General information on mould
Mould refers to filament-forming fungi. The set of filaments is called the fungal mycelium, which represents the actual fungus as an organism. To maintain the organism, spore carriers grow from the mycelium in certain situations. Depending on the genus and species, these carry a few to thousands of spores. The spores are released into the room air and reach other surfaces with air currents. There they wait for favourable conditions, germinate and form a new fungal mycelium, which in turn forms spore carriers, and so on.
First and foremost, mould needs moisture. The other necessary factors like light, oxygen, nutrients, ph-value, etc. are usually optimal or at least sufficiently present in our habitats. Therefore, moisture is the limiting and most important factor.
Mould occurs everywhere because it is a necessary part of living nature. For example, as saprophytes, fungi break down organic material (dead plants, trees, etc.) and release their nutrients to the soil, which in turn can be used by growing plants.
Indoors, mould is usually found on food (cheese, bread, sausage, drinks). But it also occurs on other organic materials such as acrylic sealant in the bathroom, on plastics, textiles and even on windows. There, the mixture of humidity, fatty acids (cooking fumes) and house dust has created a sufficient breeding ground.
Mould in your home?
Mould in the house! As useful as mould is in nature, in the home it can be a health hazard. Depending on the type of moisture damage and its cause, it either grows visibly on the walls or hidden behind panelling and wallpaper.
Indoors, especially in the living room and bedroom, a certain concentration of mould spores in the room air should not be exceeded. This is because mould spores and hyphae can cause all kinds of illnesses.
These include constant fatigue, itchy or burning eyes, respiratory complaints and even bronchial asthma. But chronic exhaustion, intestinal diseases and other symptoms are now also attributed by medical experts to possible contamination of indoor air with mould spores.
Damp wallpaper due to insufficient ventilation of rooms, improper heating behaviour, structural or material cold bridges, as well as building and water damage are the most common causes of mould infestation in living spaces.
The real problem with mould, apart from the damage to affected materials, is the way mould reproduces. It reproduces by forming spores in the air. Species like Aspergillus or Penicillium release millions of them into the (room) air. In other species, the spores attach themselves to a slime matrix and are only released poorly or in relevant quantities when the fungus dries (this is particularly important to bear in mind in drying measures). Along with room air, these mould spores are inhaled by people and can cause allergies, skin rashes, asthma and other physical symptoms.
If you suspect that your flat or property is infested with mould, we can detect or rule out mould infestation through a humidity and mould inspection. Suspicions always include a musty smell or discolouration of wall surfaces. Depending on the cause, implementing simple measures can already prevent the infestation from spreading and re-forming in the long term.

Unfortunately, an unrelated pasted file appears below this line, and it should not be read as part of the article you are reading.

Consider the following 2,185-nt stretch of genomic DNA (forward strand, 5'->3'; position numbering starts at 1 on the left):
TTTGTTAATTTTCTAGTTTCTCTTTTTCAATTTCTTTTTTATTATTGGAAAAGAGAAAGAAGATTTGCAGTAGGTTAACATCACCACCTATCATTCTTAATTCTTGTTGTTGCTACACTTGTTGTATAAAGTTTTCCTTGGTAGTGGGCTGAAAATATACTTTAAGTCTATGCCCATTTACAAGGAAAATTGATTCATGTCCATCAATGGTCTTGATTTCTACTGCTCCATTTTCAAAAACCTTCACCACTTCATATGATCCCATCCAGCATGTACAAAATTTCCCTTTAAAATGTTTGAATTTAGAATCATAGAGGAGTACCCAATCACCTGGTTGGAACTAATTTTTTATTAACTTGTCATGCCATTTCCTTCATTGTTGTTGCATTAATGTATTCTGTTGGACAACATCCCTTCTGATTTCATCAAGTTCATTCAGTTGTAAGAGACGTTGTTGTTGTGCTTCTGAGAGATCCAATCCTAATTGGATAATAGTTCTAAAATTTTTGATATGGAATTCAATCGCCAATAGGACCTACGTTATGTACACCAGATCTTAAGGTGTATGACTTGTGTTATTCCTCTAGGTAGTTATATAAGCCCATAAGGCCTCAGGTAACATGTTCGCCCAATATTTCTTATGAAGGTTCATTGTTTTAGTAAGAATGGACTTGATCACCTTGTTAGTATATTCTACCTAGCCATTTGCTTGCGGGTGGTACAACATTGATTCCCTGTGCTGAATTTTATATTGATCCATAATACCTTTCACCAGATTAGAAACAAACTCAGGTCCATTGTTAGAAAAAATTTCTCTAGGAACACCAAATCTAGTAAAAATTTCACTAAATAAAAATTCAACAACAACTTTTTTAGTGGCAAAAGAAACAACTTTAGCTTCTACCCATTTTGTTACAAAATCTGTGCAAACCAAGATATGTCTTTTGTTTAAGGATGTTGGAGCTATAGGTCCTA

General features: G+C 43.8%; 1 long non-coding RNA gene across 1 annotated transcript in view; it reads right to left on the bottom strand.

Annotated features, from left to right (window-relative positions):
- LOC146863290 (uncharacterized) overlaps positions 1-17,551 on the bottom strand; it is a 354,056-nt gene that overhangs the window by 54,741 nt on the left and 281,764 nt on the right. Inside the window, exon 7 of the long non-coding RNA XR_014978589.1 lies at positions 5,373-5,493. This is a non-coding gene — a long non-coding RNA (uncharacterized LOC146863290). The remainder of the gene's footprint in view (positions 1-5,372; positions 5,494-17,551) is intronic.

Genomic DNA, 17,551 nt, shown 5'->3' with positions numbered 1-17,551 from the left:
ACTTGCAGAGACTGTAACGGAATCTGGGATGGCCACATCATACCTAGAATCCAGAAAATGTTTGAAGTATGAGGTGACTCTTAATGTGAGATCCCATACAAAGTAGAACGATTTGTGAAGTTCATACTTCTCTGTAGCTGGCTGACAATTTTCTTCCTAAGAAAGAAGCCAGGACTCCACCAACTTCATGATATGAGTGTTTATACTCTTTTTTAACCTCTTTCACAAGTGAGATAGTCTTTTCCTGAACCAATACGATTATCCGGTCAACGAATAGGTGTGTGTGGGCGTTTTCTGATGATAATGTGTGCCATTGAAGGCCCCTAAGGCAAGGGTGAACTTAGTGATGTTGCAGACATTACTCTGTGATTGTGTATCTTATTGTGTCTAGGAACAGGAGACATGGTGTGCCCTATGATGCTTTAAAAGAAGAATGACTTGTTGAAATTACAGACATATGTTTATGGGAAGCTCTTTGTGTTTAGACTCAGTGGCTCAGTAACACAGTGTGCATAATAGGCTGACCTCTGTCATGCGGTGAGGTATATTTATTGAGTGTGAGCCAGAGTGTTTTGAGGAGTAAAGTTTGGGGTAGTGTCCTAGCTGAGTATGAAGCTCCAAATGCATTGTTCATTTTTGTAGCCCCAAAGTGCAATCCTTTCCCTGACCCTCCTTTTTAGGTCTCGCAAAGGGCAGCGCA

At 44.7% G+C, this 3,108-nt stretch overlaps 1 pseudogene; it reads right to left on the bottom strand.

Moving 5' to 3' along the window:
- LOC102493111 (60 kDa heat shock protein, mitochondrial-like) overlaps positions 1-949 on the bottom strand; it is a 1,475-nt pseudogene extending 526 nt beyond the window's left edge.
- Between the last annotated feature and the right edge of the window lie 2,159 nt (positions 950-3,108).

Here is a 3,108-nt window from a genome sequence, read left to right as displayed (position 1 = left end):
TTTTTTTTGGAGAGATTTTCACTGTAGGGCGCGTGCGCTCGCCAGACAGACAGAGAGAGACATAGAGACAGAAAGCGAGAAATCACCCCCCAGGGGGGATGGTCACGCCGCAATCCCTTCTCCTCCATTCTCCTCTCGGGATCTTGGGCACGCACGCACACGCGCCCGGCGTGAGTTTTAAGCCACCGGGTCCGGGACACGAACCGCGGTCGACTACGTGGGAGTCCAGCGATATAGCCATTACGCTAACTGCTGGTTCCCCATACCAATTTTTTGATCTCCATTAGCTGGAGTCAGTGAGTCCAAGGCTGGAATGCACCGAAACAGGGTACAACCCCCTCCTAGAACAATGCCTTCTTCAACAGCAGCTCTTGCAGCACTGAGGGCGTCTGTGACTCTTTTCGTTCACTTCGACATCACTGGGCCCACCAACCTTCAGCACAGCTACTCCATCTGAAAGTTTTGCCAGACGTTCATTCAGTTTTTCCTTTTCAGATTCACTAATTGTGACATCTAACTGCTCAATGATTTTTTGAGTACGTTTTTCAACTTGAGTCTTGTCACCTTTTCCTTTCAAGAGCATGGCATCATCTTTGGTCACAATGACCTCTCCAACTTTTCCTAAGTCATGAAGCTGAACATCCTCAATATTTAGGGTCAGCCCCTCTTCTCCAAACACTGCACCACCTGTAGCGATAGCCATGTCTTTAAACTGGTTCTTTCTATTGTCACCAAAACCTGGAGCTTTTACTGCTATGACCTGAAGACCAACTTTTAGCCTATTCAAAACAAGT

Moulds are very frugal when it comes to their environmental conditions. The cellulose in the wallpaper, the carbon from the silicone seals on the edge of the bath, the soap residue in the tile joints of the shower serve as food for them. Even the little dust that settles on walls and windows over time is sufficient as a source of nutrients. Mould needs no light, no heat and hardly any oxygen!
But what it does need is moisture! Therefore, this most important factor must be eliminated!
Mould is sometimes found in combination with bacteria, mostly actinomycetes. Since bacteria need more moisture to develop, they usually do not multiply in the case of moisture damage due to condensation, but they do multiply in the case of water pipe leaks or a continuous inflow of moisture from outside, e.g. inadequate moisture barrier on exterior walls. Like some fungi, bacteria also produce toxic metabolic products that they release into indoor air, contributing to additional pollution of the air we breathe.
Toxicity of mould
Concrete statements on the health effects of mould on humans are currently not possible. The pathogenic potential of individual mould species is too different, the sensitivity of the inhabitants too heterogeneous.
Moreover, only certain species of mould are capable of forming and releasing mould toxins (mycotoxins) into indoor air. The time and amount, and especially the necessary room climate parameters, at which mycotoxins are formed are often insufficiently known.
The best known is the group of so-called aflatoxins, which are classified as carcinogenic. It is these fungal toxins and other metabolic products that can cause physical symptoms such as headaches, diarrhoea, lack of concentration, etc.
Some moulds can cause infections (e.g. Aspergillus flavus, A. fumigatus) and under certain circumstances also damage the human organism (aspergillosis). Other fungi can only do so if they encounter a very weak immune system in humans, as is the case, for example, after organ transplants.
Moreover, all types of fungi have a more or less strong allergenic potential, which is an important factor in the development of asthma.
In case of suspicion, it therefore makes sense to carry out a mould testing in the flat, especially the sleeping area.